With COVID-19 guidelines still in place across Illinois, extended family gatherings still are a challenge in public places for Mother’s Day.
Some restaurants are enforcing capacity limits on dining groups.
The state has set the party size limit at 10 — but it can be increased to more than 10 if individuals can prove they have had a vaccination or a negative COVID-19 test.
That said, vaccinations have changed the feel of this year’s Mother’s Day weekend, allowing family members to meet with each other with less risk.
According to the most updated CDC guidelines, fully vaccinated individuals can:
- Visit with other fully vaccinated people indoors without wearing masks or physical distancing
- Visit with unvaccinated people (including children) from a single household who are at low risk for severe COVID-19 disease indoors without wearing masks or physical distancing
- Participate in outdoor activities and recreation without a mask, unless they are in crowded settings.
The CDC said someone is only fully vaccinated two weeks after they receive the second dose of the Moderna or Pfizer vaccine or two weeks after one dose of the Johnson & Johnson vaccine.
With indoor restrictions still in practice most places, families have turned to the outdoors.
Brian and Cindy Zeilmann of rural Ottawa decided to hit the road for the holiday. Camping wasn’t exactly a Mother’s Day tradition when they were raising their two children, both grown, but since their retirements two years ago they have the flexibility to hit the great outdoors whenever it suits them. And the still-lurking coronavirus further tempted them to pitch a tent under a starry sky.
“Pandemic-wise, we have not been getting out anywhere else — we haven’t been frequenting taverns — so this is how we get away,” Brian said.
And a word to any would-be burglars: There’s a sitter at the house watching their dogs — so don’t even try it.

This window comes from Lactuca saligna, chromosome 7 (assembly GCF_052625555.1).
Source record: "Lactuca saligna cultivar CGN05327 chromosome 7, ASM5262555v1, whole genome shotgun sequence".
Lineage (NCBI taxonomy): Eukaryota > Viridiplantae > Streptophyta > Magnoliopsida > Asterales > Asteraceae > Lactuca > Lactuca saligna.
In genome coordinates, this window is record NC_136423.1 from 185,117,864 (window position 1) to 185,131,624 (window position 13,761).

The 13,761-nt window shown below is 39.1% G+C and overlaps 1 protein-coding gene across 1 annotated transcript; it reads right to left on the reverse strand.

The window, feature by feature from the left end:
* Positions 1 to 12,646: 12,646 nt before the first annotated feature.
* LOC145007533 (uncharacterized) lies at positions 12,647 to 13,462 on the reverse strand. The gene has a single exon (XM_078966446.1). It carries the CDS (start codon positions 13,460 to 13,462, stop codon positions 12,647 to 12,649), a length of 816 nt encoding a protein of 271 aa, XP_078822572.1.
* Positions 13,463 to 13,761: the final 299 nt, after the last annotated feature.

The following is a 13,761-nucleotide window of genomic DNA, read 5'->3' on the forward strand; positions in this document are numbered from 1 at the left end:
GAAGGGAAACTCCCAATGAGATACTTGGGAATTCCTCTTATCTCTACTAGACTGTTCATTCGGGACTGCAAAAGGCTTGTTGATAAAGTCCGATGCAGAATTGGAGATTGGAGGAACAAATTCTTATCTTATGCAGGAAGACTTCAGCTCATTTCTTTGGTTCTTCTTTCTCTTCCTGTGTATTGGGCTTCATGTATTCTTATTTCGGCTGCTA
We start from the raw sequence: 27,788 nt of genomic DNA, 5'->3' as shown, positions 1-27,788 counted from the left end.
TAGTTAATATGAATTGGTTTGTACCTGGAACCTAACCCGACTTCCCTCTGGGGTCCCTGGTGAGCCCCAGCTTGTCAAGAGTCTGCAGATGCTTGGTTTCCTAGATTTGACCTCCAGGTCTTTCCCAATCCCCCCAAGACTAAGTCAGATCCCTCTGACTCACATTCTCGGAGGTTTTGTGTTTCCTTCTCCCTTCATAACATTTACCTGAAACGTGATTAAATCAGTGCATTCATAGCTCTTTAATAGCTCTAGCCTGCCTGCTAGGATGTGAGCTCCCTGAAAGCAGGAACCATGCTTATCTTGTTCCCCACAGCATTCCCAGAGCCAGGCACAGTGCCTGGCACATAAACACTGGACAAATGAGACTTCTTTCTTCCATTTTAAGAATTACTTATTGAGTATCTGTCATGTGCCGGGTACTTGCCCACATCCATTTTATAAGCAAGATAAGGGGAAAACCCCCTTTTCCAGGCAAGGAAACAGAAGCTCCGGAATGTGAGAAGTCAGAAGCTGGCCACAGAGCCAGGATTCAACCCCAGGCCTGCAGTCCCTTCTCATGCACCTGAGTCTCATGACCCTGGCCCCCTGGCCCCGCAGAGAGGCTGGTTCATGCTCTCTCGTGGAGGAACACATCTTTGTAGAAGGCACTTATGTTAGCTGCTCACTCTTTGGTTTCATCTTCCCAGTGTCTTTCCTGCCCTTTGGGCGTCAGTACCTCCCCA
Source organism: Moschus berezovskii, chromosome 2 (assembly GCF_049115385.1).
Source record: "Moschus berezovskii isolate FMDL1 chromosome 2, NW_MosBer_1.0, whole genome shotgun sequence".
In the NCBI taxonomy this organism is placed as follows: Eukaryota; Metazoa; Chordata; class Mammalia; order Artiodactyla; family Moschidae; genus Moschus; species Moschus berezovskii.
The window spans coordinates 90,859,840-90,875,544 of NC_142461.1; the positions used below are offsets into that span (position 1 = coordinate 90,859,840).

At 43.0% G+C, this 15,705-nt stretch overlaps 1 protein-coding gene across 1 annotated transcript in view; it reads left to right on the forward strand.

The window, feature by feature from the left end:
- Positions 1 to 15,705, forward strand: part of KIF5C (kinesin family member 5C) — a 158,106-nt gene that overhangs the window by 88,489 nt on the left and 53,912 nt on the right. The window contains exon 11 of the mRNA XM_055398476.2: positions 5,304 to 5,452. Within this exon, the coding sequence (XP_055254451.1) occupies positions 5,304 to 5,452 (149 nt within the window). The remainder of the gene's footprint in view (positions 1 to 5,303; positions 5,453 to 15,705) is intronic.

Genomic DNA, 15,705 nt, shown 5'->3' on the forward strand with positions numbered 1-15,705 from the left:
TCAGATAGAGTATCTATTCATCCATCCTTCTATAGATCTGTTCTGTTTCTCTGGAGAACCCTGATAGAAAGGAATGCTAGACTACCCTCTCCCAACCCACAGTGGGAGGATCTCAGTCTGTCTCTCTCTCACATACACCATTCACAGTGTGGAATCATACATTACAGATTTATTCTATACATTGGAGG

Planning a first Mother’s Day
Kelsey Villalobos of Plano said her baby girl, Aria, just turned 1 year old April 27. Although her first Mother’s Day was technically in 2020, she said motherhood feels a little more real now.
“It was so new back then,” Villalobos said. “And I was a mom for like a week.”
Villalobos said only her husband was allowed in the birthing room and she could not have outside visitors. For a while, she said, her mom was the only one who met Aria in person, although she got creative and had people visit the baby with a glass door separating the two of them.
Villalobos said it’s only recently that the family of three started slowly going to stores and restaurants.
“But for the first 10 months of her life, she really didn’t go anywhere,” Villalobos said.
Villalobos said people who told her parenting was hard were absolutely right.
“But it’s the best thing I’ve ever done,” Villalobos said.
Villalobos said she and her husband are vaccinated, but her daughter is not. She said that’s why she’s remaining cautious about who comes in contact with her, and that’s part of the reason why she elected to have a drive-by first birthday party for Aria this year.
“Some of our family members still haven’t held her,” Villalobos said.
Villalobos said that’s why she didn’t want to put her daughter in day care yet, and that’s why her mom has been watching her daughter while she’s at work.
“I’m already probably overprotective as is,” Villalobos said with a laugh. “But with everything, I just didn’t want to put her in day care with that risk.”
Eventually Villalobos wants Aria to be more socialized. However, it’s important to her that her daughter remains healthy and maintains a distance from people who might not be as careful when they venture out into public.
“My daughter comes first, making sure she’s OK at all time and that she’s healthy,” Villalobos said. “That’s No. 1 to me.”